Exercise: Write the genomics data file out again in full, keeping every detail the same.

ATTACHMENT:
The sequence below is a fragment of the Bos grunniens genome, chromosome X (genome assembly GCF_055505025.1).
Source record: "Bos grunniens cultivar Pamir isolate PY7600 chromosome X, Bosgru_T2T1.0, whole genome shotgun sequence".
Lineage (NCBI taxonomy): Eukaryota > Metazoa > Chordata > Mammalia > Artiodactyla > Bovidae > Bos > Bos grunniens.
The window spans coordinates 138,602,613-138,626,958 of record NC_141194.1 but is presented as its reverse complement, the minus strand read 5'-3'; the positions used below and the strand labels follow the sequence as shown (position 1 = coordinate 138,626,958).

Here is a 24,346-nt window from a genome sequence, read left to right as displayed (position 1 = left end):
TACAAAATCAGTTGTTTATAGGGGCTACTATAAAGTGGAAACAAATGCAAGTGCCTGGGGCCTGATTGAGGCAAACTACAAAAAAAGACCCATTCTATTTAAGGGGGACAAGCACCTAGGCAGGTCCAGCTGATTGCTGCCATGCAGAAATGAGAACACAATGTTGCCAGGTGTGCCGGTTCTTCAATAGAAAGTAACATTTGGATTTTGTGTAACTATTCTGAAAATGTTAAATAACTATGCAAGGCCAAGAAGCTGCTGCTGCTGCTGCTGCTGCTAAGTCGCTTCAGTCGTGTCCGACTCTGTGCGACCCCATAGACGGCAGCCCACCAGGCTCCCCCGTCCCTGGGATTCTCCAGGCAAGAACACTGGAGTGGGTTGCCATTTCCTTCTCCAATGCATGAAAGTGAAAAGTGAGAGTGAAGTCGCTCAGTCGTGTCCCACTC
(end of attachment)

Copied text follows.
The sequence below is a fragment of the Bos grunniens genome, chromosome X (genome assembly GCF_055505025.1).
Source record: "Bos grunniens cultivar Pamir isolate PY7600 chromosome X, Bosgru_T2T1.0, whole genome shotgun sequence".
Lineage (NCBI taxonomy): Eukaryota > Metazoa > Chordata > Mammalia > Artiodactyla > Bovidae > Bos > Bos grunniens.
The window spans coordinates 138,602,613-138,626,958 of record NC_141194.1 but is presented as its reverse complement, the minus strand read 5'-3'; the positions used below and the strand labels follow the sequence as shown (position 1 = coordinate 138,626,958).

Here is a 24,346-nt window from a genome sequence, read left to right as displayed (position 1 = left end):
TACAAAATCAGTTGTTTATAGGGGCTACTATAAAGTGGAAACAAATGCAAGTGCCTGGGGCCTGATTGAGGCAAACTACAAAAAAAGACCCATTCTATTTAAGGGGGACAAGCACCTAGGCAGGTCCAGCTGATTGCTGCCATGCAGAAATGAGAACACAATGTTGCCAGGTGTGCCGGTTCTTCAATAGAAAGTAACATTTGGATTTTGTGTAACTATTCTGAAAATGTTAAATAACTATGCAAGGCCAAGAAGCTGCTGCTGCTGCTGCTGCTGCTAAGTCGCTTCAGTCGTGTCCGACTCTGTGCGACCCCATAGACGGCAGCCCACCAGGCTCCCCCGTCCCTGGGATTCTCCAGGCAAGAACACTGGAGTGGGTTGCCATTTCCTTCTCCAATGCATGAAAGTGAAAAGTGAGAGTGAAGTCGCTCAGTCGTGTCCCACTC